From School Library Journal
PreSchool-Grade 1—Hattie trumpets such naughtiness as tagging her brother in a yard sale, tying her father's car keys to a helium balloon, and surprising her mother with live frogs in the refrigerator. At first, her unruly behavior wins applause from her peers—until their parents put a stop to their playing together. Then, Hattie decides to be good—even winning a television competition to be "the best behaved child ever." But, a too-good-to-be-true Hattie is not her style either (no one wants to play with her). On the night of the televised award, she shows her true colors by yelling "UNDERPANTS!" and turning a somersault revealing her skull-and-crossbones panties, and finds that mixing bad behavior with a "teensy bit of good" suits her just fine. Cleverly portrayed, Hattie's mischievous actions will surely elicit giggles, and the details provide much to discover and discuss. Berger embellishes his expressive black-line drawings with bright colors, and his illustrations bring a well-considered pace to the story. An eye-catching dust jacket features Hattie, paint bucket and brush in hand, just finished scrawling "Hattie the Bad" in orange paint across the book cover.—Barbara Elleman, Eric Carle Museum of Picture Book Art, Amherst, MA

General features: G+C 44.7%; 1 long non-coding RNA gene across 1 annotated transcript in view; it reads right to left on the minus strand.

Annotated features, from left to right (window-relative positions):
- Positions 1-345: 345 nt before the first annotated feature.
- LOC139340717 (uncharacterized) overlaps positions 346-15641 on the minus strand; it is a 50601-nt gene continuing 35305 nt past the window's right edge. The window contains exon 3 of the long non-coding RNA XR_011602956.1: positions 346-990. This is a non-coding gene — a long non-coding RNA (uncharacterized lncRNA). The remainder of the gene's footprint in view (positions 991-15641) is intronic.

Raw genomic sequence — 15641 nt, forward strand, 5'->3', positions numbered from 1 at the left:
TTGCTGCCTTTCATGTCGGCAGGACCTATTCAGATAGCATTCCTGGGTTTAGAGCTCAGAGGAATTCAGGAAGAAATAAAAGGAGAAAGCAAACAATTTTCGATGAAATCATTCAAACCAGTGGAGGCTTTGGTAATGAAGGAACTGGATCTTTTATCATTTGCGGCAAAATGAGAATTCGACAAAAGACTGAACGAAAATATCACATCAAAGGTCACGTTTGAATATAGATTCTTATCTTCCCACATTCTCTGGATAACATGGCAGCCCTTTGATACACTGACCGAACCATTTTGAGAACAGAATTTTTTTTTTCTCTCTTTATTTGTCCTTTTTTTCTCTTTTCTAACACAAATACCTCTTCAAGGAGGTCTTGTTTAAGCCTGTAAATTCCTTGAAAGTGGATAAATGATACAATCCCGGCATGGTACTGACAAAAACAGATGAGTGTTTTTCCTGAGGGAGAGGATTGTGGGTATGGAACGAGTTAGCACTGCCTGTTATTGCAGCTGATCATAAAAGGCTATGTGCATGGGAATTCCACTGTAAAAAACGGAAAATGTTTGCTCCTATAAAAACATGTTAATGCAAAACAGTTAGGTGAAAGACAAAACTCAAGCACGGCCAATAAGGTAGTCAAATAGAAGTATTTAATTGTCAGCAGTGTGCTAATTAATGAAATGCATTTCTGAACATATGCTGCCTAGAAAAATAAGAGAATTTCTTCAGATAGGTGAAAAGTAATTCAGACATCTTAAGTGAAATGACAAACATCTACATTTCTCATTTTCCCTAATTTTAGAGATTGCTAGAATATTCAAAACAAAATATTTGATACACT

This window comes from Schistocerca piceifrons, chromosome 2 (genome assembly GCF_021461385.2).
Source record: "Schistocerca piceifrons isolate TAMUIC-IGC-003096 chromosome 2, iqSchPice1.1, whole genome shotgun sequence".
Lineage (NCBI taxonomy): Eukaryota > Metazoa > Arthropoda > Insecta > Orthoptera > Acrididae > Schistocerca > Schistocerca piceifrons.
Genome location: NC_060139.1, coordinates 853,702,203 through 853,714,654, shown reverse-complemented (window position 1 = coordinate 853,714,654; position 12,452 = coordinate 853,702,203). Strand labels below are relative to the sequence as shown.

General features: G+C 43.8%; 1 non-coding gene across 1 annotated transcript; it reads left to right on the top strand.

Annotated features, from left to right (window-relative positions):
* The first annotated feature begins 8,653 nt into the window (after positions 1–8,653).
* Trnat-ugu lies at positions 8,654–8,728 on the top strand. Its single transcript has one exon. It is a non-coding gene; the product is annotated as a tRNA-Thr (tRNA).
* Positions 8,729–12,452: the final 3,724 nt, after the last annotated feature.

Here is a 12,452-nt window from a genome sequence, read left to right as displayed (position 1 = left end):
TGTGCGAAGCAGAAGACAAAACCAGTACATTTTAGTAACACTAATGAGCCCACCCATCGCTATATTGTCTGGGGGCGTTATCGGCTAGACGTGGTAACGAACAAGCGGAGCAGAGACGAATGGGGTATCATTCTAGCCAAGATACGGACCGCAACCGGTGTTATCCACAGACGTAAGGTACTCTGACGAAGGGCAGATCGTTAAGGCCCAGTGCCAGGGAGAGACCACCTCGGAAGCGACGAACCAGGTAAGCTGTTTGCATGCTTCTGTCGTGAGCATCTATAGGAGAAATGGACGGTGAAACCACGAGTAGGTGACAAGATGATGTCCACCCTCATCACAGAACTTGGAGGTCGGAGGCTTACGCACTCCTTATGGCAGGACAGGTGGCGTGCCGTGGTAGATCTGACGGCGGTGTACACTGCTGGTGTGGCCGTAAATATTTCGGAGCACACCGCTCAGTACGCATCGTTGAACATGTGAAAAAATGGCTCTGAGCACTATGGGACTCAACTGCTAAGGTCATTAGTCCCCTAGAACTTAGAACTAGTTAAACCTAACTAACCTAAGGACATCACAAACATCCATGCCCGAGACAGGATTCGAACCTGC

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Hattie is bad for one simple reason: bad is good—because it’s fun! She has a great time breaking rules, and all the kids want to play with her. But when disapproving parents keep their children away, Hattie develops a radical idea: she will become the perfect child. She soon comes to a new realization, though: good is bad. None of the other kids wants to play with her anymore, particularly since their nagging parents hold them to Hattie’s exemplary standards. There’s only one solution: to be truly, unequivocally BAD. On live television, no less. Combining some of the thrilling mischief of Eloise and the artistic pizzaz of Olivia, Hattie is a no-holds-barred heroine whose rambunctious spirit is well matched by the conversational narrative and splashy, riotous illustrations. Grown-ups might shriek in alarm, but children will enjoy Hattie’s subversive panache. Preschool-Grade 1. --Kara Dean